International Finance Corp joins hands with Nepal government


Kathmandu, June 21

International Finance Corporation (IFC), a member of the World Bank Group, has signed an agreement with the Forest Training and Research Centre (FTRC), under Ministry of Forests and Environment, to improve adherence to environmental and social (E&S) standards in hydropower development in Nepal.

Under the pact, IFC will provide advisory services to increase private sector compliance with E&S standards by improving development and implementation of regulatory frameworks for hydropower sector, including trainings in all seven provinces. The programme will also facilitate investments in hydropower sector by providing guidance on E&S standards and supporting inclusive development of hydropower in Nepal.

As a part of its support, IFC will focus on development and adoption of best practices, including capacity to implement the new Hydropower Environment Impact Assessment (EIA) Manual, released last year by the ministry and supported by IFC.

“To implement the EIA manual, we need to train our staff at all levels. This support will help us build our capacity as an oversight agency for environmental impact and to ensure effective compliance with environmental standards,” Deepak Kumar Kharal, director general of FTRC, has been quoted as saying in a media release issued here today.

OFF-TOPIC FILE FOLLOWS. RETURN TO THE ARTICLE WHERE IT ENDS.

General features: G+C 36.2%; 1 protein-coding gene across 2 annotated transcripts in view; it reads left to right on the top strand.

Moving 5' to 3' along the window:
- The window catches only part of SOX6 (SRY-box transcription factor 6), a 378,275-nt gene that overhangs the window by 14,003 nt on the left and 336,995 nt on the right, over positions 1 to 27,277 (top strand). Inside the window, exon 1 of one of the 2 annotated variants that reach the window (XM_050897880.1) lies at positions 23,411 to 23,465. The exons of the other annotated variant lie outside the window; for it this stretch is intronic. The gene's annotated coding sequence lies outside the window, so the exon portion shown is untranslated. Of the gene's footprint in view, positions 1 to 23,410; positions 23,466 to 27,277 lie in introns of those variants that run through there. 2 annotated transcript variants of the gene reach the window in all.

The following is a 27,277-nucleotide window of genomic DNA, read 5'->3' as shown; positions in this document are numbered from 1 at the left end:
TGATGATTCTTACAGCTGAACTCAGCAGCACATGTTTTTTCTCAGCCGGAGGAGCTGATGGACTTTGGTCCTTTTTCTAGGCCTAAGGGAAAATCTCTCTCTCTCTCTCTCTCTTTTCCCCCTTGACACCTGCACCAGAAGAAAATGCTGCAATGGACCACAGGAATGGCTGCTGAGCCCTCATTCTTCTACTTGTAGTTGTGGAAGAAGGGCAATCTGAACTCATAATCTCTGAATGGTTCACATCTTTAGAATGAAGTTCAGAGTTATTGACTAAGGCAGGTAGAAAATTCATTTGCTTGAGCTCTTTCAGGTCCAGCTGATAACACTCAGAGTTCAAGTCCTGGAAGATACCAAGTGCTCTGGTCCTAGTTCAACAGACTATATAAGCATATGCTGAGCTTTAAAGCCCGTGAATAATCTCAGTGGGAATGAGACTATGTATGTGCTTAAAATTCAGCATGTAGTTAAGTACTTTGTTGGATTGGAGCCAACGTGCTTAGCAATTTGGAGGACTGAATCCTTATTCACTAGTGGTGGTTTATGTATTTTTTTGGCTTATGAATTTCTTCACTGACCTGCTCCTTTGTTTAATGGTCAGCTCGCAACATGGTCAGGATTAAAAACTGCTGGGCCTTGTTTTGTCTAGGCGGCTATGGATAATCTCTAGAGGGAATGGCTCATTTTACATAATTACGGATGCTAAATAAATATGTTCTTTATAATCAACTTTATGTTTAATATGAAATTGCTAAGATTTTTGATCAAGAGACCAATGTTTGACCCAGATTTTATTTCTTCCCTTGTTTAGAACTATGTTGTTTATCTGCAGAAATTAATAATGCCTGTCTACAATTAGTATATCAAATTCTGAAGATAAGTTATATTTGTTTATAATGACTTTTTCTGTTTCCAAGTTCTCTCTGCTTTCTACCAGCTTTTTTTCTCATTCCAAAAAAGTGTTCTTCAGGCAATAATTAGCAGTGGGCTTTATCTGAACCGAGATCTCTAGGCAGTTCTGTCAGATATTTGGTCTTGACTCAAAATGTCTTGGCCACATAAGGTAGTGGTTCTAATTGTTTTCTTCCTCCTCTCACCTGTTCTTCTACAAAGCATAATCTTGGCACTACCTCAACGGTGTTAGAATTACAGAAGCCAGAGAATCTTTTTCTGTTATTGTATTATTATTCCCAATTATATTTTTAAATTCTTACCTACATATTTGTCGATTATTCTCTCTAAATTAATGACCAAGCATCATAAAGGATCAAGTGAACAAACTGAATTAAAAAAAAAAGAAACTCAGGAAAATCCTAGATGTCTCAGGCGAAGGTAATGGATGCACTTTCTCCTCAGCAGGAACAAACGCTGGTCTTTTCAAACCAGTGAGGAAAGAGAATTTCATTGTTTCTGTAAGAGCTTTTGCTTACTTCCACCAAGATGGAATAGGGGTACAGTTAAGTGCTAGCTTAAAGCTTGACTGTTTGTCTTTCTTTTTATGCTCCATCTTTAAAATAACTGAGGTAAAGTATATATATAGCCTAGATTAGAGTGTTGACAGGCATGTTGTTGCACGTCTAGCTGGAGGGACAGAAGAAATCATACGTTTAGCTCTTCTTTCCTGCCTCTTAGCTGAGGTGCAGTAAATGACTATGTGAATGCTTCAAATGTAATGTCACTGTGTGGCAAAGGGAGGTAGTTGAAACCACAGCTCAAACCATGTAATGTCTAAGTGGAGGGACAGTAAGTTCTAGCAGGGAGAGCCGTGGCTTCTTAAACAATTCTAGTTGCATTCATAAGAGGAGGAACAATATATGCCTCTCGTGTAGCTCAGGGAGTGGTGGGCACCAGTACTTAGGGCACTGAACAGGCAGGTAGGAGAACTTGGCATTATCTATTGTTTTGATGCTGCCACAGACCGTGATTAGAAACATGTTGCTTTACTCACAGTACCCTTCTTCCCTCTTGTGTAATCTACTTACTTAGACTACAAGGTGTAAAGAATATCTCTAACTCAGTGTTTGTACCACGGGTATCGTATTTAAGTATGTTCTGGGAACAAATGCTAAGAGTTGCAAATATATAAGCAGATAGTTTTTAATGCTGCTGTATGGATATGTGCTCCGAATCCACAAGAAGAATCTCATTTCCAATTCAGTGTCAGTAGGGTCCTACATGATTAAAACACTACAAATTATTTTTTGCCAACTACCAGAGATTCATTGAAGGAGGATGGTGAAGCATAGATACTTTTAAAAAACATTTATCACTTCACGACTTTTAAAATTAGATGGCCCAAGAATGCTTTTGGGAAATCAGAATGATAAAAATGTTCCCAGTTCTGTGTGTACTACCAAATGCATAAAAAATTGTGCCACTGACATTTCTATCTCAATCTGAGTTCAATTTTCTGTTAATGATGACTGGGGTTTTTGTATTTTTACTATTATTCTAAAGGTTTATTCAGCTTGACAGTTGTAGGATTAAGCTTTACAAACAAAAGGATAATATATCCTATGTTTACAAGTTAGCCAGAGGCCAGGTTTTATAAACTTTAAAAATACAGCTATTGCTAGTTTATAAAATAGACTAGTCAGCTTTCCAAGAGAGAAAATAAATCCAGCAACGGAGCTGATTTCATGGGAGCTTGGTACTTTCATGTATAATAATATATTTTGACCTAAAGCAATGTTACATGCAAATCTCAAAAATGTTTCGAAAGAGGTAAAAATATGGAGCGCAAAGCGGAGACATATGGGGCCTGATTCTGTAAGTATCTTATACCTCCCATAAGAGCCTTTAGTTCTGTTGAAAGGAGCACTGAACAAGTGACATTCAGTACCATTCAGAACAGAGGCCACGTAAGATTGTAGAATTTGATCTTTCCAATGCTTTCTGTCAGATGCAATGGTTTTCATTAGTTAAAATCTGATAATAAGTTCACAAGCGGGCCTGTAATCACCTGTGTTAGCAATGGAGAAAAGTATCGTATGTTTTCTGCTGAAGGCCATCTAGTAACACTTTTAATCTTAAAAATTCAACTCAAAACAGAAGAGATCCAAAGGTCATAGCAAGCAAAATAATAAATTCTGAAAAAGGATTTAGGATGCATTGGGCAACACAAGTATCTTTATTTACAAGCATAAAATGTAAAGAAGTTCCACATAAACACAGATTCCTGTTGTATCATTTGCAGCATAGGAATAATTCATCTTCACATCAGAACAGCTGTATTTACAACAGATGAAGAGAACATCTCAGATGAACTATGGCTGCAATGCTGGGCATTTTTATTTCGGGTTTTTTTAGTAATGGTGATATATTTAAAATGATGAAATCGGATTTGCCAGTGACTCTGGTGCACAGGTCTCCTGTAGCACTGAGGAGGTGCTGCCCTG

Given the vast environmental and social challenges Nepal faces, capturing the impacts and risks associated with hydropower development remains critical to ensuring sustainable development in the country.

“This will enable both the public sector as well as the private sector to have a clear guidance on what is expected to identify risks and manage the impact associated with hydropower projects as well as assess cumulative the impact while managing river basins holistically, particularly where multiple hydropower projects are being planned,” Mohammad Rehan Rashid, IFC’s resident representative in Nepal, said.

The programme, funded by the governments of Australia, Japan and Norway, has a strong social inclusion component focused on building resilience in communities affected by hydropower projects.


Source: The Himalayan Times